Sunday, 23 June 2013


The Control Tower at Shuttleworth


How The Collection Arose
Photography Vantage Points
Specific Photography Tips for Old Warden
Climate Information
Weather Forecast
Where To Stay
Static Display
Aerial Display
Video Resources
Photo Resources


This Flying Day was held in conjunction with Father's Day- and I must say I was more than impressed.

It did start off 100% overcast, and some drops of rain threatened by 1545. Then, as the worst seemed destined to happen, the clouds melted away, giving rise to glorious sunshine. What better a finale that that?

The other thing that made the day was the smooth delivery by the airshow commentators, over a speaker system that was set up just right, without any hint of echoes.

The organisers have a great website at:

Dates for shows during the rest of 2013 are also highlighted there. Unlike places in the UK which host just one airshow a year, the Shuttleworth Collection has something going on most weekends in the summer.


To build up something this size, there has to be Old Money. Some people buy paintings and art; the Shuttleworths, being in engineering were collectors of what, in those days were the most modern engineering marvels- things that drove fast, and things that flew fast.

The next four posters give a potted history of how things came to be.

Click to enlarge.

Reading behind the lines, it seems quite sad that his father died when he was just 4 years old, and Richard Ormonde Shuttleworth himeslf died at the young age of 31. But what a full life he led, and what a Collection he bequeathed for posterity. His collection of Big Boys Toys.

It must have been a blast to have been able to come to the hangars on a summer's evening, to decide whether to take a car or a plane or a glider out for a spin.  This indicates his great wealth, I don't know of any other person who had his own collection of aircraaft, and also owned his own airfield, hangars and maintenance workshops to service them all. Richard Ormonde Shuttleworth, I salute you.


An aerial map of Old Warden is presented below:

Click to enlarge

The entrance gate is at middle top, at the open area. The stretch that is fenced to demarcate the crowd line is shown in blue. The parking area is that green area of grass between the hangars and the fence. Hangar 1 is the restoration hangar; it is right at the top, surrounded on three sides by trees. Hangar 2 houses the shop and restaurant, and Hangars 3-8 contains the Collection's exhibits. The hangars are numbered with the bigger-numbered hangars situated progressively further to the south.

The collection of buildings in the middle of the picture belongs to the Shuttleworth Agricultural College.

The control tower is that solitary building at one of the bends in the fence. I found a great photographic site at the area shown in pink. The crowd seems to be sparser there, and you can get a great view of aircraft on take-off and landing. There were probably less than a thousand people at the event I attended- which means plenty of elbow room.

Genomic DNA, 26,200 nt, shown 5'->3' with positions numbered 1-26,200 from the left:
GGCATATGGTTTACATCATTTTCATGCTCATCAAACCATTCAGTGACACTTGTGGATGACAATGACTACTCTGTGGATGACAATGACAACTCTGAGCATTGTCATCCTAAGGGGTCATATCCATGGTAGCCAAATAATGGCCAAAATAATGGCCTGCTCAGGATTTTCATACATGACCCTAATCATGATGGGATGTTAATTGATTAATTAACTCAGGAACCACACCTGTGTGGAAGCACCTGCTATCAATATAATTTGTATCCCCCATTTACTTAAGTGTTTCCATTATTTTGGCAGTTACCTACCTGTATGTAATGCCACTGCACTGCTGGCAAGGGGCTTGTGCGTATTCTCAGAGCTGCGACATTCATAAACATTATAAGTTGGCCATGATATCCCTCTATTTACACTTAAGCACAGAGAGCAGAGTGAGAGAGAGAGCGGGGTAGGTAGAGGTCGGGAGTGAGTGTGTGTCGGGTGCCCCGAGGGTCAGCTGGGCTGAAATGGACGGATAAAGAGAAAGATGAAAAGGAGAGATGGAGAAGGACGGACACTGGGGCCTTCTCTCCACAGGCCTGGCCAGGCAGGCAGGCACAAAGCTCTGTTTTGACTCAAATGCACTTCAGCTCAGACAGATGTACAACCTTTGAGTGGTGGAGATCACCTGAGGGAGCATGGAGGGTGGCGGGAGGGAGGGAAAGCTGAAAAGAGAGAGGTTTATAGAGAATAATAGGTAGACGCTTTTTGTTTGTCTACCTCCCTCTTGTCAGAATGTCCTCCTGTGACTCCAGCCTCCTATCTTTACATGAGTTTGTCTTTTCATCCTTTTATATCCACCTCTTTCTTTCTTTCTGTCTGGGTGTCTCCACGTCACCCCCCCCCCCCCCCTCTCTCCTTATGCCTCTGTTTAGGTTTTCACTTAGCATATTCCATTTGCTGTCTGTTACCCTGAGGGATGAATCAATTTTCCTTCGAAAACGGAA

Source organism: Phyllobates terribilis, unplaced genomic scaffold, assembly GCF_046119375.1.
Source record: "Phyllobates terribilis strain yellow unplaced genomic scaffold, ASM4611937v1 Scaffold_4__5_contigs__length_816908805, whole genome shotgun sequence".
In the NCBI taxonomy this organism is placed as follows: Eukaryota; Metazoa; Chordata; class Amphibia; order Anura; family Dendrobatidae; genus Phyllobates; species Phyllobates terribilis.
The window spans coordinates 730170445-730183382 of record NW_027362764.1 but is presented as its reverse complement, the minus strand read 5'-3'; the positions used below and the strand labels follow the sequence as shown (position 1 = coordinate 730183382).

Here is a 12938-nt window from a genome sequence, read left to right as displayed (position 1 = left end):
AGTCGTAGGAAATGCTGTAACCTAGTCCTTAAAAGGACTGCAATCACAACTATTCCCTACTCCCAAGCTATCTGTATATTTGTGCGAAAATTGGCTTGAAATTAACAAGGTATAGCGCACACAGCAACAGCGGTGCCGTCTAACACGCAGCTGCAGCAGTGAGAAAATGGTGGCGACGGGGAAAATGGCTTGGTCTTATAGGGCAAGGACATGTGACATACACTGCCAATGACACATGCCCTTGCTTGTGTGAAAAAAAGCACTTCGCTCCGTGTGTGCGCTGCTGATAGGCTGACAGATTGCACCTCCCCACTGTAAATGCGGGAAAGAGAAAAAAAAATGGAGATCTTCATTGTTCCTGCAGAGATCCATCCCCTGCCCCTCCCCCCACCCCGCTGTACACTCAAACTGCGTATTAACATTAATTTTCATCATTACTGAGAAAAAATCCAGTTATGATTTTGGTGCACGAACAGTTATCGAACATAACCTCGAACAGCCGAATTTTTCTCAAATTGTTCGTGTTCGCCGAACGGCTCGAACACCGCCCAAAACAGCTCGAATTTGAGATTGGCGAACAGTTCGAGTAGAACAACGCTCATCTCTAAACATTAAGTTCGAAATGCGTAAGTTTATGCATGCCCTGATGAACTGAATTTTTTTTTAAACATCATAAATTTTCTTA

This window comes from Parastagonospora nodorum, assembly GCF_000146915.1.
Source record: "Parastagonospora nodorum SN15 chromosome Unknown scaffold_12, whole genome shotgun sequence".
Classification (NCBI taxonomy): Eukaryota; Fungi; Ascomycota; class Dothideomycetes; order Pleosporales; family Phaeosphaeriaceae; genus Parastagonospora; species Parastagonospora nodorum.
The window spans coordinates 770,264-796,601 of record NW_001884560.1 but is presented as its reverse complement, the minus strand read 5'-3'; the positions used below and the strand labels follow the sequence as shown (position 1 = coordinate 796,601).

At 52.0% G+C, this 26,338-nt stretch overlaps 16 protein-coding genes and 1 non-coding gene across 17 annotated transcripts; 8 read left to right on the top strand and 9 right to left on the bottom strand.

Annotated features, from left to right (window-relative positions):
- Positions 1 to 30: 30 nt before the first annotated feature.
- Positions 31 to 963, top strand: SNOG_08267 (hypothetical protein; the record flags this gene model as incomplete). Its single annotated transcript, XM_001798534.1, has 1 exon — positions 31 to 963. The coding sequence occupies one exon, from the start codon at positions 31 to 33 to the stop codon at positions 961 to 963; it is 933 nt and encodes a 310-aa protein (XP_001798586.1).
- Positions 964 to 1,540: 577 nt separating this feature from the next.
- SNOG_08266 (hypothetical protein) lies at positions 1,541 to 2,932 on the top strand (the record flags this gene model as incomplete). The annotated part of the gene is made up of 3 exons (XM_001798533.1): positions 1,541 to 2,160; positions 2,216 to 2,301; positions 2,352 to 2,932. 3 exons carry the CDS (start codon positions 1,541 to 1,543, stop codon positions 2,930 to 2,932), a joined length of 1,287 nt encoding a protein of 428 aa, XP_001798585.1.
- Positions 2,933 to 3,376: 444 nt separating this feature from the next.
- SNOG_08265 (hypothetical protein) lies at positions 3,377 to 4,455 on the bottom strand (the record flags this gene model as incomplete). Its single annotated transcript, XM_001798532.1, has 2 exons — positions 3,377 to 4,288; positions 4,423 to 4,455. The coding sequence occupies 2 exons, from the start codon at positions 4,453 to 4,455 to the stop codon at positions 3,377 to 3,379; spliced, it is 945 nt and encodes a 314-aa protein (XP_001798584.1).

This is a video of my chosen site in the morning:

This is how it becomes spectacularly beautiful as the sun reigns supreme:

Shuttleworth is not a big place like Farnborough or Fairford; it is quite easy to walk about to choose your place in the sun.

The main grass runway stretches along 03/21, but that area of fence is almost perfectly oriented North-South. As a result, it is wonderfully positioned for the afternoon light to be right behind you.

On the day I attended, the aircraft were taking off and landing using Runway 21.

Note: The fencing is made of low chicken wire just about 3 feet high; there is some other fencing on other parts the perimeter made of wood, perhaps 2 feet high. These are obviously not a barrier to crazy  people who want to walk into a spinning propeller, but that is not what Shuttleworth is all about. It is about enjoying a trip back in time, when people were self-reliant, before the birth of the welfare state, when people were responsible for their own well-being and their own actions.

The Shuttleworth Collection houses a collection of aeroplanes to allow the public to witness flying of a sort they would never otherwise see; the aeroplanes are flown not to highlight performance, as in military airshows,  but sensitively due to their advanced age and underpowered engines of their day, to maximise photographic opportunities for those at the crowd line.

The only caveat is whether the weather is kind.

I also do not know if they allow spectators to cross over the other end of the runway i the morning to  take photographs- third-party liability may not cover the risks. 


The aircraft were piston or rotary engined, so you need to keep the shutter speed down to 1/200s or 1/250s to generate enough prop blur.